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EPISIOTOMY

Introduction
An incision that has
been said to decrease
trauma to the fetus,
decrease the frequency
of extensive perineal
tears, and protect the
maternal soft tissues.
Before repairing an episiotomy.
Examine the vagina and perineum systematically for
any extension of the episiotomy and for any separate
lacerations.
Do a per rectum examination to exclude anal
sphincter injury.
Ensure that analgesia, lighting and visualization are
adequate
Important Principles of Suturing Episiotomy
1. The apex must be visualized
2. Dead space must be closed
3. Tissues should be brought together but not
strangulated by excessive tension on the sutures
4. Haemostasis must be obtained

Steps in repairing an
episiotomy wound
Step 1
Place a suture 1 cm above
the apex of the incision.
Close the vaginal epithelium
with continuous sutures up
to the hymenal ring.
Avoid placing sutures in the
mucocutaneous portion of
the fourchette in order to
avoid postpartum
dyspareunia
Step 2
Close muscle with
interrupted sutures
The aim of bringing the
muscles together firmly is to
eliminate any dead space
When the muscles have
been correctly sutured, the
cut edges should be lying
close together.
Remember



sutures should be at 90 to the line of wound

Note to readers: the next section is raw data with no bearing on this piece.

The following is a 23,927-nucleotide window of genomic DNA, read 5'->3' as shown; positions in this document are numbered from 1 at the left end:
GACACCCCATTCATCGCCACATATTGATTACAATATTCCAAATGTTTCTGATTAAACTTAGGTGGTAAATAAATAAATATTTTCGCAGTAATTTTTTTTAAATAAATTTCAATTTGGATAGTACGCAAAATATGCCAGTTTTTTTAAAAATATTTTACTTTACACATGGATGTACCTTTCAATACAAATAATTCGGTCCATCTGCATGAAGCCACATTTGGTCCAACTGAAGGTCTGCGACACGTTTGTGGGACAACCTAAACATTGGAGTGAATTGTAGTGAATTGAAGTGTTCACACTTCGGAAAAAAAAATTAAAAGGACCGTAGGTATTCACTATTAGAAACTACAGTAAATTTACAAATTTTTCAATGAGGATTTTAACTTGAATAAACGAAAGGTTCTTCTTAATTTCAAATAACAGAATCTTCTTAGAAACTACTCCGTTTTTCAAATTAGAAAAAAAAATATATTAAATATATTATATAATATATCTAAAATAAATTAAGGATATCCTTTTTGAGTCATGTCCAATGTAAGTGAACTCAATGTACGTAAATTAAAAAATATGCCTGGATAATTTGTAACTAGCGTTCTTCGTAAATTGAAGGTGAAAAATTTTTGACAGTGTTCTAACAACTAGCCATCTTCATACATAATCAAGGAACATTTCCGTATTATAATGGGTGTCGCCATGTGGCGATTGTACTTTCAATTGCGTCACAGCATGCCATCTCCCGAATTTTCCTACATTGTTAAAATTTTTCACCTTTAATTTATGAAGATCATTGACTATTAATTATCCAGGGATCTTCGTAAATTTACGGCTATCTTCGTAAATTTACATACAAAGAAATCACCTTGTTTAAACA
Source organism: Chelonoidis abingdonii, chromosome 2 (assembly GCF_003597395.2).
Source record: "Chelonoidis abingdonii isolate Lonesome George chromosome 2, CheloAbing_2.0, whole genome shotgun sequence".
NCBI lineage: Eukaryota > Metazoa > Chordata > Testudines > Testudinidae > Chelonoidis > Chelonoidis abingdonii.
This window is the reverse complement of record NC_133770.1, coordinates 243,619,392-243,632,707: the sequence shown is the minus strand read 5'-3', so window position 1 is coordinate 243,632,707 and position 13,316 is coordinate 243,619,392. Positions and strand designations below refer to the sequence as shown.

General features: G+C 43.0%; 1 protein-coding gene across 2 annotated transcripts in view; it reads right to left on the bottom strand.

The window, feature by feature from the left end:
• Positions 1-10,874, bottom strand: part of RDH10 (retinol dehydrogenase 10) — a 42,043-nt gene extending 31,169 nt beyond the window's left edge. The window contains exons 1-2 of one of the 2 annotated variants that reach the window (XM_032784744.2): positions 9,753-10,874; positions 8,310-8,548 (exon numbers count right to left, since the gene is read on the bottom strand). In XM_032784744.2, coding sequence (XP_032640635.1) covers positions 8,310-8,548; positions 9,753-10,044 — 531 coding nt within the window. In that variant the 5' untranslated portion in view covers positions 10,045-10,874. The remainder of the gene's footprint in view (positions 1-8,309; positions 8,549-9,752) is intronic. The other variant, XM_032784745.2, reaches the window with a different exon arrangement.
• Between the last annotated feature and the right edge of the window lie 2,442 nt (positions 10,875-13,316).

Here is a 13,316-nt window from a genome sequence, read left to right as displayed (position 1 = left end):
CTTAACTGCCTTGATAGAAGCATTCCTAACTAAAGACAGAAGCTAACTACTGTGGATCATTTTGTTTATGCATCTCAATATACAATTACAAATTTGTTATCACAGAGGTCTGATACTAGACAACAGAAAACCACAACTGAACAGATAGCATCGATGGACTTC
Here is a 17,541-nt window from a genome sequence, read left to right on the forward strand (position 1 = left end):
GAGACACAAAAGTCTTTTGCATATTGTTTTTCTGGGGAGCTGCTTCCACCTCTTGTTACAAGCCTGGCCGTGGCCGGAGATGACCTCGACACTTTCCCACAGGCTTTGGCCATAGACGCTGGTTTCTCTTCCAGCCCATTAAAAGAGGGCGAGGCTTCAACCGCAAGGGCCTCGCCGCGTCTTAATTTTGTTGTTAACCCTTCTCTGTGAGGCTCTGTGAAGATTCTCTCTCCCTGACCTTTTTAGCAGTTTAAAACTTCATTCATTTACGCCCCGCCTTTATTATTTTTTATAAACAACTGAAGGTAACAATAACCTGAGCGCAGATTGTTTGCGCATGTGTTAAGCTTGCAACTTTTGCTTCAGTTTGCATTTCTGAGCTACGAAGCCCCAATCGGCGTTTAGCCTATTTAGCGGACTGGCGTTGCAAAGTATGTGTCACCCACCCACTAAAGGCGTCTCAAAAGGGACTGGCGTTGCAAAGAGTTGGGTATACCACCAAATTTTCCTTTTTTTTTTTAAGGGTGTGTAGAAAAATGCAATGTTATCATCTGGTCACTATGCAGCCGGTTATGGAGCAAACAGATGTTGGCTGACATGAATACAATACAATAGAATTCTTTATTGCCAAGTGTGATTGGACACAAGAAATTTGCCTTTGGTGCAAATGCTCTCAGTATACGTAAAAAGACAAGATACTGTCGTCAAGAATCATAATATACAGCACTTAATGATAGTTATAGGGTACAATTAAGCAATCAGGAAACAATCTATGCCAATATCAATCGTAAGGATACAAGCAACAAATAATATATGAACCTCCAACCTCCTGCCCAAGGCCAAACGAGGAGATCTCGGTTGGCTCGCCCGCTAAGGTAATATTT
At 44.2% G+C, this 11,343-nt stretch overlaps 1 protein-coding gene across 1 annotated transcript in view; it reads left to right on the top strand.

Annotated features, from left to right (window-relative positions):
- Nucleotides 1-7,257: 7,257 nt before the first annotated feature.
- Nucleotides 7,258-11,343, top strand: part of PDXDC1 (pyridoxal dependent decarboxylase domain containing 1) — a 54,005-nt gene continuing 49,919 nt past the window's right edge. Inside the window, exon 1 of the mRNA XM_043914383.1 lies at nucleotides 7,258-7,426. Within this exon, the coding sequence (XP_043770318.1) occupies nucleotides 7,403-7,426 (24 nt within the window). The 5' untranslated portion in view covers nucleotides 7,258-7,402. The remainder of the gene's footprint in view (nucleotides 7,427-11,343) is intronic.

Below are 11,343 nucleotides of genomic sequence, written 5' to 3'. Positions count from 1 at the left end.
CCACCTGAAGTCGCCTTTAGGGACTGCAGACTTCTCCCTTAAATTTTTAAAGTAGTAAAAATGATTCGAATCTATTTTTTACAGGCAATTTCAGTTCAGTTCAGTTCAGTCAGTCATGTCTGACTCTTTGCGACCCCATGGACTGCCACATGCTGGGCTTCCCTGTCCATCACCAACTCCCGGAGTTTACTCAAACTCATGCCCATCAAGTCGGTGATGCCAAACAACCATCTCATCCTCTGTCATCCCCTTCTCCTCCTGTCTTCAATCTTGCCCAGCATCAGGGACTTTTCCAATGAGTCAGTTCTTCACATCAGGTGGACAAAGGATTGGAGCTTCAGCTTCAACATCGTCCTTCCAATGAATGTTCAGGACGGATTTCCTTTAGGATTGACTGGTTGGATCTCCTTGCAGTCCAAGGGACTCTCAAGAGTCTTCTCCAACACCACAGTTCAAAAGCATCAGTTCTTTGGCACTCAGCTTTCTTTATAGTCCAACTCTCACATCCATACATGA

not to put a suture through the rectum

Step 3
Use interrupted sutures
to repair the skin
Do not pull the sutures
tightly

Step 4
Remove pad from the
vagina
Put a finger into the
rectum and feel if a
suture has been placed
through the rectal wall

Episiotomy Wound Dehiscence
Signs to look for.
Inspection:-
Redness
Swelling
Shiny skin
Discharge from wound
Gapping wound wound
breakdown
Slough
Necrotic tissue
Asymmetry



Palpation
Warm
Tender
Tense
Fluctuant
Others
Foul smelling
Infected episiotomy wound
(Day-3 Post-delivery)
Area of slough
Infected episiotomy wound
(Day-7 Post delivery)

Area of slough
and redness
Infected episiotomy wound
(Post delivery day 7)
Gaping wound
secondary to
infection
Badly infected wound
Necrotising fascitis complicating
infected episiotomy wound
Care of Episiotomy Wound
Avoid touching the open wound
Use ice packs to reduce pain and swelling
Use running water to clean the perineum and
vagina after urinating or defecating. Pat the
area dry from front to back
Sitz bath to soothe the perineum and help
to cleanse the wound.




To stimulate healing
From day 1, mobility and changes of position, flexion and
pointing of feet ( prevention of thrombosis)
Normal well balanced eating to accommodate both breast
feeding and demands of healing.
Extra fluid - avoid constipation (straining)
Breathing effectively (to increase supply of 0 to damaged
tissues)
Deep transversus abdominal and back work - pulling in,
correcting posture
Pelvic floor exercises - slow and fast twitch (improves perfusion)
Relaxation, massage, other alternatives
References
1. International Association for Maternal &
Neonatal Health
2. Global Library of Womens Health